Playground

Playground is a film about a brother and sister surviving primary school. The opening scene is of Nora’s first day, being reassured by her big brother Abel, and torn away from her father.

I just watched this and was like, yup, that’s what it’s like. The synopsis of this film will say it’s about bullying, but it’s not, it’s about the way the world is, the way people are. I remember talking to some lassies at uni about primary school stuff, and getting annoyed when they gasped, “Were you bullied?” No, that’s just life.

If anything, Nora is in a far nicer school than I remember it being. All the teachers are sympathetic and patient, and genuinely concerned by her silences. I watched the movie thinking, Where’s this school? Where the teachers have the time deal with every playground fight, and get to the bottom of exactly what’s behind it? Where they have the patience to sit and comfort children until they’re ready to talk, and give a fuck?

The teachers I think are paragons so as to be a non-issue, and keep all the focus on the world of children, or the world of people as it’s also known. Again, and I think I’ve said this before in another review, I hate how we treat children and their problems as though they’re separate and different from the world we live in. We talk about bullying and use it almost solely in the context of school, but all it is is assholes. People are arseholes, and when you are legally obliged to show up to the same institution every day with the same arseholes, it makes you miserable. How do you adjudicate for that? How do you administer that?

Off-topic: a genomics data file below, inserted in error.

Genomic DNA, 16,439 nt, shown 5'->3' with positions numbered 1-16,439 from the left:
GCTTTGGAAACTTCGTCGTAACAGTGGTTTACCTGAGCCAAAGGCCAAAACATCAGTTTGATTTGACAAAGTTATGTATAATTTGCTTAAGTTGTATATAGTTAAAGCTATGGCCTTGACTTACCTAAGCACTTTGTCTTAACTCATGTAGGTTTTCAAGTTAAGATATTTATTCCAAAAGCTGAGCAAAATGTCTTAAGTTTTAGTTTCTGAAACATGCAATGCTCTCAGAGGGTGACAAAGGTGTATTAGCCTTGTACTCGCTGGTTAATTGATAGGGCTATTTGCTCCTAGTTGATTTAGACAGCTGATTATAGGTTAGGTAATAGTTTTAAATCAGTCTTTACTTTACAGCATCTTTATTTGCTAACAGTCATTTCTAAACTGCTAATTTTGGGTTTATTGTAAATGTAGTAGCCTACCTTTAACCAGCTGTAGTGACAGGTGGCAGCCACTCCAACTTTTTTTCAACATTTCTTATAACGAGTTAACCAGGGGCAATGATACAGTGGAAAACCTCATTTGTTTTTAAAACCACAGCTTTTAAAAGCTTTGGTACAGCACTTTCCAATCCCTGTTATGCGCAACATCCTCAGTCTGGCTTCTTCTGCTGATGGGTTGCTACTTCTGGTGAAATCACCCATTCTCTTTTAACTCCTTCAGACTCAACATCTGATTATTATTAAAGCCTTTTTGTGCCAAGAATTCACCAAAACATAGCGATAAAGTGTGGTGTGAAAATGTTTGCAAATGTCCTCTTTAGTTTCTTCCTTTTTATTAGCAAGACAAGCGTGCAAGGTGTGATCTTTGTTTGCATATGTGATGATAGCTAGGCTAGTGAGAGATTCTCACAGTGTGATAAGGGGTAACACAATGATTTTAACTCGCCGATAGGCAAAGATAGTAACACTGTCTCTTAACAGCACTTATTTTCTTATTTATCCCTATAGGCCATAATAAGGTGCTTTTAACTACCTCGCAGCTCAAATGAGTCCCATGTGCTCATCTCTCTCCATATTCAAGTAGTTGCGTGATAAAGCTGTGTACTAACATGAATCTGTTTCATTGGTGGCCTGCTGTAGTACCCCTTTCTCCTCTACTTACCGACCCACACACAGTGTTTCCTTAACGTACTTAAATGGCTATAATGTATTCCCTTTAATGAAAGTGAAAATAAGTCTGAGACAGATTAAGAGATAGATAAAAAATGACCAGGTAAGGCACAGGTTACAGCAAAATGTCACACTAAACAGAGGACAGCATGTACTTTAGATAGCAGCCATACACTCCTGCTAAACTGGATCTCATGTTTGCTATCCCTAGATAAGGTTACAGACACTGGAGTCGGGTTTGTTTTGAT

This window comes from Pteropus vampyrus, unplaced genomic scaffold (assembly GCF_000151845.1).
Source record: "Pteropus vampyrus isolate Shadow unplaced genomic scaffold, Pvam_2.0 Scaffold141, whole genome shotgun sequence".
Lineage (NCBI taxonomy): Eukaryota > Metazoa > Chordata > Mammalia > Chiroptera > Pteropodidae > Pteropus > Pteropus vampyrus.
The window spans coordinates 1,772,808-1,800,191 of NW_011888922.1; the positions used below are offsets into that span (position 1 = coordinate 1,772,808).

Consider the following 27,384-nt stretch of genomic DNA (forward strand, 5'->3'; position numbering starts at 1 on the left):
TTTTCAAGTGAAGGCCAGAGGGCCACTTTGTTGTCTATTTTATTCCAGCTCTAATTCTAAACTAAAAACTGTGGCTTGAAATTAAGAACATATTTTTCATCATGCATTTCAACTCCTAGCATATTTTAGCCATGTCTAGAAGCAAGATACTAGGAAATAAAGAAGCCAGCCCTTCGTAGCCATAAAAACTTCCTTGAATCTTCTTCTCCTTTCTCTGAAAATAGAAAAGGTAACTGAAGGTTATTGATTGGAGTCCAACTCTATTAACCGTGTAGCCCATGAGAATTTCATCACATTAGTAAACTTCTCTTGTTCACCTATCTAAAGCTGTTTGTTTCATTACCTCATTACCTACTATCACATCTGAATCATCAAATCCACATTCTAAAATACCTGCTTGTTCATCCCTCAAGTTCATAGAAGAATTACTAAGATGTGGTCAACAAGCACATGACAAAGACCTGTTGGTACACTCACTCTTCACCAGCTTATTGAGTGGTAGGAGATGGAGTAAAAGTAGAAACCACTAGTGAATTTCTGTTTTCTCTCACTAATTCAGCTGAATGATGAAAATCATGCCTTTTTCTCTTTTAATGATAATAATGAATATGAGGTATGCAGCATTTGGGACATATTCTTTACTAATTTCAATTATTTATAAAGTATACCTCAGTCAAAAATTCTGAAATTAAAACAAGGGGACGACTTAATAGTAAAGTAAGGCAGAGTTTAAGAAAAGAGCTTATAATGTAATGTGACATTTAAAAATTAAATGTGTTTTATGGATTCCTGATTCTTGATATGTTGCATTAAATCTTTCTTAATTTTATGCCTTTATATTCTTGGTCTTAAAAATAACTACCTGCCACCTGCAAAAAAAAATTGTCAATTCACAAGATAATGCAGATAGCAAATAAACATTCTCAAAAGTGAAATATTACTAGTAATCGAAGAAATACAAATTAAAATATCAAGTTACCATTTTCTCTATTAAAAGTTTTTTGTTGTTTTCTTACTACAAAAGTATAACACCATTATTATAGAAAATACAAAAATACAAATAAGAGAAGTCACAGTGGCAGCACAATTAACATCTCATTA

We talk about children’s bullying because their issues look small to us, their interactions seem trivial. But once they are out the peri dish of school and into the wider world, the same dynamics take hold, the same struggles and the same miseries, and they get writ large as huge social problems. Nora and Abel’s problem is that social groups have a pecking order, and it’s dangerous to be at the bottom of that order. That’s it.

My other great annoyance is when adults act like all problems are solvable when the people experiencing them are children. They’re not. If bullying was a petty children’s issue that was resolved by telling a teacher, it wouldn’t exist, it would have been resolved. If we knew how to fix this problem, it wouldn’t be a problem in every classroom, in every school, generation after generation.

Nora and Abel are on their own to try and find a way to exist in this world, safely and happily. And if they don’t, it’ll be decades before they’re free of this system. You can only hope, with what lies ahead of them, that they have each other.